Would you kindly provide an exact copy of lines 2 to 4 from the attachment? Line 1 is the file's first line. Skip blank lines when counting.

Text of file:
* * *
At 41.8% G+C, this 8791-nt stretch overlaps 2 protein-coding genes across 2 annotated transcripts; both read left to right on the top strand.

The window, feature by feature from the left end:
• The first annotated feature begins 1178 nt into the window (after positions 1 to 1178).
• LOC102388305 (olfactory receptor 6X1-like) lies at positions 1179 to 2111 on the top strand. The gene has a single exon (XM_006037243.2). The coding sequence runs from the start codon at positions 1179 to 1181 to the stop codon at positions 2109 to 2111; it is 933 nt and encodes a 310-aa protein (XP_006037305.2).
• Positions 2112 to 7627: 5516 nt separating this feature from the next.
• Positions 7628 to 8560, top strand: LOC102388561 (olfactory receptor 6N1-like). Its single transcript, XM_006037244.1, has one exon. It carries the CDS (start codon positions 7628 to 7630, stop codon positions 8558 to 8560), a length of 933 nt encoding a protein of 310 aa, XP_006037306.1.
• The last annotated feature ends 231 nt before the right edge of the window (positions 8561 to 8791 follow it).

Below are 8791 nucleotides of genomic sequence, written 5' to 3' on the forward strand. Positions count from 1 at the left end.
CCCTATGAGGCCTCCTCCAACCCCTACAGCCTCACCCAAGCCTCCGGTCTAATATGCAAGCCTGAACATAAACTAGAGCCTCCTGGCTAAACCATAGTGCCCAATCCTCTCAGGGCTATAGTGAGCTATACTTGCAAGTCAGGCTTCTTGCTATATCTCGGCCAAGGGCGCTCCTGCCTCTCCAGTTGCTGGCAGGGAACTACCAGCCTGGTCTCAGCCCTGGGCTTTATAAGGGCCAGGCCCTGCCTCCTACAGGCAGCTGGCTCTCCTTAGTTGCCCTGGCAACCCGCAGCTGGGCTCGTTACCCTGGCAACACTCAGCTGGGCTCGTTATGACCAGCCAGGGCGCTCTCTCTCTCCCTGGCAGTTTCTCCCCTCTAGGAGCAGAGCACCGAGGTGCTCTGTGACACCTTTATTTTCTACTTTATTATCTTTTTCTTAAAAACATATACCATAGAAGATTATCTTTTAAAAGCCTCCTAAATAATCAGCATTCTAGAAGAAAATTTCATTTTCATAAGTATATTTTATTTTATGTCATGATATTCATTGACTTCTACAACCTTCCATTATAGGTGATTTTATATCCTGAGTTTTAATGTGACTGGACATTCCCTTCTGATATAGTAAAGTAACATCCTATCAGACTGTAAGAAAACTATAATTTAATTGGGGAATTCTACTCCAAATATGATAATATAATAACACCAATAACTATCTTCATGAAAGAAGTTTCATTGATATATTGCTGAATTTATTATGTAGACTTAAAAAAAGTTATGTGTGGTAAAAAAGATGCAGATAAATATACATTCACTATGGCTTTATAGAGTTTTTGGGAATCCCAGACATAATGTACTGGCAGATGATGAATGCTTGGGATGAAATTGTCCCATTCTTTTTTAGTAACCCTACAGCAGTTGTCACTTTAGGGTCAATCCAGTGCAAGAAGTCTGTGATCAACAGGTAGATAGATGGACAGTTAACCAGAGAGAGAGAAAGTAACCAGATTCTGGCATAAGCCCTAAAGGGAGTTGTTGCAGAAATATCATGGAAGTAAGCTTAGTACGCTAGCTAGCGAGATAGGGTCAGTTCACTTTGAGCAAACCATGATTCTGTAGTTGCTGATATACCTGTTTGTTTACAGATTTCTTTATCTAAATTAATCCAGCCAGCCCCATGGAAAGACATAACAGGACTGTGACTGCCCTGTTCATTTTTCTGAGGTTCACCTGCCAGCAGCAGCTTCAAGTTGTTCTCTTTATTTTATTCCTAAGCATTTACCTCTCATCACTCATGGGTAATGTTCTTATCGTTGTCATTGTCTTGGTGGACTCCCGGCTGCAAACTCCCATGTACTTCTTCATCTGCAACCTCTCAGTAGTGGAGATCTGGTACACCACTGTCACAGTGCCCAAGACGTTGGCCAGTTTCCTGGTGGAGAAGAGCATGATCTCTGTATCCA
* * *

The window, feature by feature from the left end:
• The first annotated feature begins 1178 nt into the window (after positions 1 to 1178).
• LOC102388305 (olfactory receptor 6X1-like) lies at positions 1179 to 2111 on the top strand. The gene has a single exon (XM_006037243.2). The coding sequence runs from the start codon at positions 1179 to 1181 to the stop codon at positions 2109 to 2111; it is 933 nt and encodes a 310-aa protein (XP_006037305.2).